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Home / Learning Our World / Member Stories (41) / Undergraduate (4) / Amateur Writer (2) / North America (1) / Environments: Pond (1)


Gum Pond

In Missouri’s Ozarks, reflections on the mannerisms of water

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Tupelo gum trees rise into the fog at Cupola Pond, a Southern Missouri sinkhole formed with the collapse of a subterranean cavern.

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When did this happen, my son becoming a young man? I watch him – my heart filled with wonder at this question every father asks – as we descend into Cupola Pond in Southern Missouri’s Mark Twain National Forest. Strange Tupelo Gum trees rise into the fog – they put me in mind of swamp, muskeg, standing water… moist, mossy places that seen anomalous in this dry, autumn hardwood forest. The gums rise from bulbous trunks that taper and nearly vanish into fog. The pond’s surface inverts perfectly their reach into the mist. We walk on fallen leaves inches thick.

These tree ponds are found here and there in the Ozarks, sinkholes where the dissolution of limestone left great cavities to collapse into microspheres. Some are porous, feeding underground springs whose currents leap – sometimes dozens of miles away – from holes in cliff faces. Others, like Cupola Pond, hold water. They expand lung-like with rainfall. Still others leech slowly into the surrounding terrain. Their water is drawn upward, outward, oozing into the forest’s low spots.

I am fascinated, and can see that my son is as well. We have lived in Missouri less than a year, having moved from Washington. We are accustomed to water’s unmitigated response to gravity – in the Cascades, for instance – where rushing creeks, cataracts and huge hydro-carved kettles suggest an urgency to its flow. But water seems to travel oddly in this country, alternating between daylight and subterranean darkness, with transitions that are counterintuitive and vague. Here, fluid dynamics perform a slightly altered set of algorithms. It is a perfect place for questions.

Later in the day, a dozen miles distant, we watch a stream spew from a dolomite bluff’s base a hundred yards from the Eleven Point River (so named for a gigantic white-tail buck taken years and years ago). The place is called Turner’s Mill, once the site of a grinding operation, but now going back to forest. On a normal day, the spring discharges a million and a half gallons. My son poses for a photograph next to its opening. We chatter over the noise of the water’s merry egress, then hike down a trail to the Eleven Point and explore its banks. Along a gravel isthmus to a modest shoal, he discovers the skeleton of a bird he believes was a kingfisher. He calls me over. I prod the bones with a stick. Feeling closer to his age than my own is a good feeling. Hiking back to the truck, he finds the most enormous maple leaf either of us has ever seen. (This is saying much: where we lived in Washington, our land had nineteen mature broad-leaf maples. We had thought those leaves huge.) But our lessons of water are only beginning.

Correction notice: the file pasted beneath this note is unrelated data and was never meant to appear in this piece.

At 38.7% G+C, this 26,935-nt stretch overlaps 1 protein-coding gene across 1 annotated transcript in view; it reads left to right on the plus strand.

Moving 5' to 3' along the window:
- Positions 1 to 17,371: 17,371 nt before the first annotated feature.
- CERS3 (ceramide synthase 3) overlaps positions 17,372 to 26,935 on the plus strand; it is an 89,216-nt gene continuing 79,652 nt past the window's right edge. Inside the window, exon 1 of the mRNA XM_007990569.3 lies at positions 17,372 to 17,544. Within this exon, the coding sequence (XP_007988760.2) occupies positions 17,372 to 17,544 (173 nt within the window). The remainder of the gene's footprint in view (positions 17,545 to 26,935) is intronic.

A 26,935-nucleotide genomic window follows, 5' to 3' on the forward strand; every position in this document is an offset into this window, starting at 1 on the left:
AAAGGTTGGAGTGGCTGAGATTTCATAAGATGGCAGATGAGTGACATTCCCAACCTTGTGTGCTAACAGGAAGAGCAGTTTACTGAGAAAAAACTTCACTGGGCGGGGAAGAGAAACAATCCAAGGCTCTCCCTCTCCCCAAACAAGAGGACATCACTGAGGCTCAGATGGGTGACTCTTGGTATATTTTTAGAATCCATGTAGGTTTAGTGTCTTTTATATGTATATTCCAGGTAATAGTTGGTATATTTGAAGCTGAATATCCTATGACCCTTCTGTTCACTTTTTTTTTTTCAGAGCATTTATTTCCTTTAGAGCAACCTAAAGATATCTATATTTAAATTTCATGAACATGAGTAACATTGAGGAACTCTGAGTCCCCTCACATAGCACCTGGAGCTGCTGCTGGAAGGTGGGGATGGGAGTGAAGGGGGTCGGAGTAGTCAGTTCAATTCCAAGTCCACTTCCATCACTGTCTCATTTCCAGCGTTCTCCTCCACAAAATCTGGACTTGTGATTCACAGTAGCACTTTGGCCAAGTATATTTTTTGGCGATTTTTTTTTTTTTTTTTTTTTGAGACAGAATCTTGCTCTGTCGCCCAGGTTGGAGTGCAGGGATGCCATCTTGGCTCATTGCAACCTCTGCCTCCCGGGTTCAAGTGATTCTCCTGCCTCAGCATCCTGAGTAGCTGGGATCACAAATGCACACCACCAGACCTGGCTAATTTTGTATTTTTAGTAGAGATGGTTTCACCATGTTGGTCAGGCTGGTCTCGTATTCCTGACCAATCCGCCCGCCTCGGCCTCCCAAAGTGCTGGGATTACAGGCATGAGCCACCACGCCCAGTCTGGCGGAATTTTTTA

A weather front moves in. That night, the Ozark skies drop four inches of water. During the following day there is respite, but at nightfall another storm musters. Lightning, thunder, wind and another three inches of rain follow. Our sleep is fitful. The sweeping, freight-train roar of wind in the trees over our campsite is alarming at times. We rise from our sleeping bags every forty-five minutes to clear weighty rain that has collected in the tent-flies. But then we wake up – where are we? And when – how? – did we ever fall asleep?

Dawn is stunning. Sunrise transforms water droplets on the bare branches of oak, elm and boxwood into rare, fiery jewels. After breakfast, we want to see whether Cupola Pond’s waterline has risen.

Of course, it has. By several feet. The gum trunks are nearly submerged. During the night, we had laughed amidst our alarm about whether our insubstantial tent or the hollow trunk of a gum tree was the better place to wait out a torrential rainstorm. We had decided the trunk. But standing at the new edge of Cupola Pond, we reconsider. Later, we return to Turner’s Mill. At the base of the dolomite cliff, where my son had posed two days before, is a roiling, massive falls. There must be five times the flow compared with our previous visit. We cannot shout over it. Downstream, the shoal is inaccessible, and nearly submerged. Our kingfisher (or whatever it was) will be gone. The river is rich brown, the color of a cup of cocoa. Limbs and detritus float by, coming to the banks in whorling back-currents.

We have learned a thing or two about the diversity of water. And that our new country is not so unlike our old.


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Has a lesson from the natural world ever assisted you in making a difficult transition, such as moving far away from home?

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